Containerization Basics: The Most Compelling Reason You Might Want To Use It For Your Programming Needs

The tech industry is an environment that is ever-changing and almost unpredictable. You never know when a new breakthrough might surface and you never know when a new use for current tech can be found. The thirst for knowledge and the drive to innovate have always been our defining traits as human beings, after all.


The realm of programming is one that is particularly in demand. There will always be an urgent need for more efficient and more powerful hardware, and more streamlined and more resource-efficient software. The ability to process and share big files is one that is highly valued. 

Containerization is part of the latter and it is one of the most anticipated forms of virtualization that we currently have at our disposal. It has so many advantages over the use of virtual machines that we might as well discard virtual machines altogether in favor of containerization. The only problem is that not many people are well-versed in the subject of containerization. And this causes people to miss out on the significant benefits of this new tech. 

This article is intended to give readers a basic understanding of what containerization is and how it can be of use to them in the programming field. So, first things first:

What Is Containerization?

Containerization is a lightweight alternative to the use of virtual machines. It works by containing an application or program within its own operating environment. This environment includes all the resources necessary to allow the program or application to work independently, and it allows it to run on any suitable machine without taxing its resources.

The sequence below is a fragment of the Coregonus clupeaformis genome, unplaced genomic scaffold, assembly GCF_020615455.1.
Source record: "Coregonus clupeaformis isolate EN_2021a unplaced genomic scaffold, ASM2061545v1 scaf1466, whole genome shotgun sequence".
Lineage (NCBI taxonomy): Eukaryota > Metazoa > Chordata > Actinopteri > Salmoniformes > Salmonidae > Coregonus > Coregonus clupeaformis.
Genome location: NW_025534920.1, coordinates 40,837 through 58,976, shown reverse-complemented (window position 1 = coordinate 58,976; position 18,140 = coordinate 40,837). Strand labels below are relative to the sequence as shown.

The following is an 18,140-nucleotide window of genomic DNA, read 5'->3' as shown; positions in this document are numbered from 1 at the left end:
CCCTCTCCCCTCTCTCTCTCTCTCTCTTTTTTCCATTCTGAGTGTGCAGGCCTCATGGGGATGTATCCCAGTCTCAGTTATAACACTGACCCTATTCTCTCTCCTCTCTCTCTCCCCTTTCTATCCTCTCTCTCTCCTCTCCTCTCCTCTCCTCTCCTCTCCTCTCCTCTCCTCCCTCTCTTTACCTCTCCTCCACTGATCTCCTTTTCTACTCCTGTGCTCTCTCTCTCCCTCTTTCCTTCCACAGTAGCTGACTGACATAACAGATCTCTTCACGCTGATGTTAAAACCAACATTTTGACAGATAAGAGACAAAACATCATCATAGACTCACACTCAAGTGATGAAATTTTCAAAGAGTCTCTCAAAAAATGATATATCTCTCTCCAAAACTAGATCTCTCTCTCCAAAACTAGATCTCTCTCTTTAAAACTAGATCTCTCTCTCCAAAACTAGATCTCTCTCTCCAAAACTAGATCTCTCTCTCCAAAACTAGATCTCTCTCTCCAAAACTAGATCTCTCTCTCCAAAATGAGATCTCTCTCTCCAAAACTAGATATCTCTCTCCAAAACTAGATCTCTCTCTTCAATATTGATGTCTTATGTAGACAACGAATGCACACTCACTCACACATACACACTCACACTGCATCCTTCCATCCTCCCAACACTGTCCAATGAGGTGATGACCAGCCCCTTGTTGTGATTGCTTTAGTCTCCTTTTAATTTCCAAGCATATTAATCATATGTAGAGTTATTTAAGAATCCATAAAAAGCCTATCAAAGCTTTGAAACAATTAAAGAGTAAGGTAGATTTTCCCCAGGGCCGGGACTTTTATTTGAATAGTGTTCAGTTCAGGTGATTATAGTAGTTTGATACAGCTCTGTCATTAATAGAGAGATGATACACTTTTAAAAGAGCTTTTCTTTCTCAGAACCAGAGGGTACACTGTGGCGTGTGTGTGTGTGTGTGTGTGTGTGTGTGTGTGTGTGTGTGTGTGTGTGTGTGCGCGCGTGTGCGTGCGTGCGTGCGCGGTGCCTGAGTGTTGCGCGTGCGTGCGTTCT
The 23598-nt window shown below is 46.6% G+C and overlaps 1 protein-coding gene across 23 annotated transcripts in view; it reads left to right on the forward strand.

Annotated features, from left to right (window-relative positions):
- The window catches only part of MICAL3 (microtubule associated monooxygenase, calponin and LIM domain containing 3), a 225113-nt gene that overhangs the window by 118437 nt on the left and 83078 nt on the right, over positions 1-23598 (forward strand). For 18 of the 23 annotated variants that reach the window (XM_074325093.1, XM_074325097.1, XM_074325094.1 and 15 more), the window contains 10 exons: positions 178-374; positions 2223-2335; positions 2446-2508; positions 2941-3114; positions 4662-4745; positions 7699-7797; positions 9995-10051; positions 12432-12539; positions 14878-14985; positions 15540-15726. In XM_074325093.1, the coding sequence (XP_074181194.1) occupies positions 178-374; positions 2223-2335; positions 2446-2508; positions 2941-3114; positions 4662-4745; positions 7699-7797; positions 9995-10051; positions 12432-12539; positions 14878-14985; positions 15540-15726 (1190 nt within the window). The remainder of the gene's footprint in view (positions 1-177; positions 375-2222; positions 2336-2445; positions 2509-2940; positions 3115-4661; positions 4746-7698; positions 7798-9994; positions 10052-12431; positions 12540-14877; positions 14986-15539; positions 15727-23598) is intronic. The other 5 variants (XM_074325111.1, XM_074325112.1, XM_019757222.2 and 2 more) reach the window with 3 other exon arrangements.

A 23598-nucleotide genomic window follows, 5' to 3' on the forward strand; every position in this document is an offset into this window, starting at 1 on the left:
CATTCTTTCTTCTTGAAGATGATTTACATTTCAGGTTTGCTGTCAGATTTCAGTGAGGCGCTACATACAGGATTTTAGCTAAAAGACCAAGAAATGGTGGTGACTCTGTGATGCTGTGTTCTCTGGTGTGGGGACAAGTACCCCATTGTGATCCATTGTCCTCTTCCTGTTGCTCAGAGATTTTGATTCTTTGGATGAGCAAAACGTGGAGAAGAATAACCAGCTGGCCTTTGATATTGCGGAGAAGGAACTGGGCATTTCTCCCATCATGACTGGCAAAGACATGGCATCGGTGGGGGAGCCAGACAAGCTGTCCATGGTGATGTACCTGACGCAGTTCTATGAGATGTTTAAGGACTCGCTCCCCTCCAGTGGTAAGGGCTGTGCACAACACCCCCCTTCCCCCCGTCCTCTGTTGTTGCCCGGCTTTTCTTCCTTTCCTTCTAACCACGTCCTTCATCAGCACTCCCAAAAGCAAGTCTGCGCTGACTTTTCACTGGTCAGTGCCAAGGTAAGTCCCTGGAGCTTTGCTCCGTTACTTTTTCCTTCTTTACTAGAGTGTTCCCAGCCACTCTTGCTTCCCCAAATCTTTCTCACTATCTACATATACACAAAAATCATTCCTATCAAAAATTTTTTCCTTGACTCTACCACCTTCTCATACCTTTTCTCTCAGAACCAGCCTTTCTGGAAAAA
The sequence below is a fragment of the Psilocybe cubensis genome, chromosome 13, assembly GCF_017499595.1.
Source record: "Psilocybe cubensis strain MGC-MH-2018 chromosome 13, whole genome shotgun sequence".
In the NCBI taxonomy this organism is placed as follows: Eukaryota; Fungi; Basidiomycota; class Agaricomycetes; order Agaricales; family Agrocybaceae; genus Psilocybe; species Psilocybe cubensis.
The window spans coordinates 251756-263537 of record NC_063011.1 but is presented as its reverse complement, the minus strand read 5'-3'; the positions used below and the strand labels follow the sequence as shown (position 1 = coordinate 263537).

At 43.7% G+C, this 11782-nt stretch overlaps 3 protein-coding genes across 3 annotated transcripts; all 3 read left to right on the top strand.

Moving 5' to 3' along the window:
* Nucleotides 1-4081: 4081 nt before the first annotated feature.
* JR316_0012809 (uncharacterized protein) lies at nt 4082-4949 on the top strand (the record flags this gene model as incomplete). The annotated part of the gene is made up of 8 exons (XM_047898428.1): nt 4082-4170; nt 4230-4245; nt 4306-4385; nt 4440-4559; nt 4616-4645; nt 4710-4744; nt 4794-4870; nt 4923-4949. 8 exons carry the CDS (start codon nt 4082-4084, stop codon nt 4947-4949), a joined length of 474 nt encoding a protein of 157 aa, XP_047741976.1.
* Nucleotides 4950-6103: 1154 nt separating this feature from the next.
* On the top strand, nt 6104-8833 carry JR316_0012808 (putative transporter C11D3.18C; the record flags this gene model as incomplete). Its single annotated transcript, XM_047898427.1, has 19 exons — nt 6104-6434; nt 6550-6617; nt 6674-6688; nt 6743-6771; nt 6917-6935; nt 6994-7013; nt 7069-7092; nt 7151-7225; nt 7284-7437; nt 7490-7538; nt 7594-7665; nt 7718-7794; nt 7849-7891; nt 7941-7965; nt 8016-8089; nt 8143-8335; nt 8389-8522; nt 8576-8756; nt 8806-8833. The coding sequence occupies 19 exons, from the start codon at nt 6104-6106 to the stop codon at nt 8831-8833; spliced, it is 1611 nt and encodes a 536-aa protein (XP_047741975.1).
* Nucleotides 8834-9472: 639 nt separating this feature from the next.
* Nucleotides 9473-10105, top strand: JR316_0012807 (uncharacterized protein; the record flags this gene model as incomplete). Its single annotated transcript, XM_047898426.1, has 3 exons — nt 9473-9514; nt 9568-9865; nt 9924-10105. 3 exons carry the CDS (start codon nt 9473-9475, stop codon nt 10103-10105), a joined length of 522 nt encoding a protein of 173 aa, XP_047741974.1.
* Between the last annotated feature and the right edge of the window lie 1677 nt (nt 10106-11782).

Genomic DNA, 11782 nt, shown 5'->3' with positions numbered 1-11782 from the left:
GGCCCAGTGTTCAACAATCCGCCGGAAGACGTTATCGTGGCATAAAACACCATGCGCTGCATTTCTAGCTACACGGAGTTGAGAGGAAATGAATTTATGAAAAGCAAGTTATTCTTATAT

What Are The Benefits Of Containerization?

  • High Scalability – Because you’re only working with components, companies are able to scale just the functions that they want to adjust without impacting the entire application. You can think of this as a modular program where you only touch the parts that you want to make adjustments to without affecting other components.
  • Rapid Deployment – Because containers are packed with all the resources they need to run, you can run these programs in any suitable environment without the need for a virtual machine. The deployment of a container often lasts just a few seconds. So, you can essentially run as many programs as you need in order to meet demands. 
  • Process Isolation – process isolation greatly improves security because of the fact that an application’s major resources are placed in a separate container. This reduces the risk for dependencies and security breaches.
  • More Accurate Testing – because changes are easily tracked and because containers run on their own, there are almost no extraneous variables that could complicate testing. All tests are essentially carried out in an environment that’s as controlled as it possibly can be,  allowing software developers to thoroughly test an app before adding final touches.

There’s a very good reason why major players in the IT industry are investing heavily on containerization. And while this is merely the tip of the iceberg, there are plenty of resources, like this programming podcast, that could give you a deeper understanding of containerization and other related topics.

Technology is nothing less than an arms race. Those who are able to get earlier access to the latest technologies are able to develop their systems for it in order to maximize the benefits that newer technologies yield. Containerization is one of those technologies and while you may not completely understand it right now, being able to utilize it could grant you an edge over your competitors. A great example of this is how Apple is able to leverage many iPad features over its Android counterparts.


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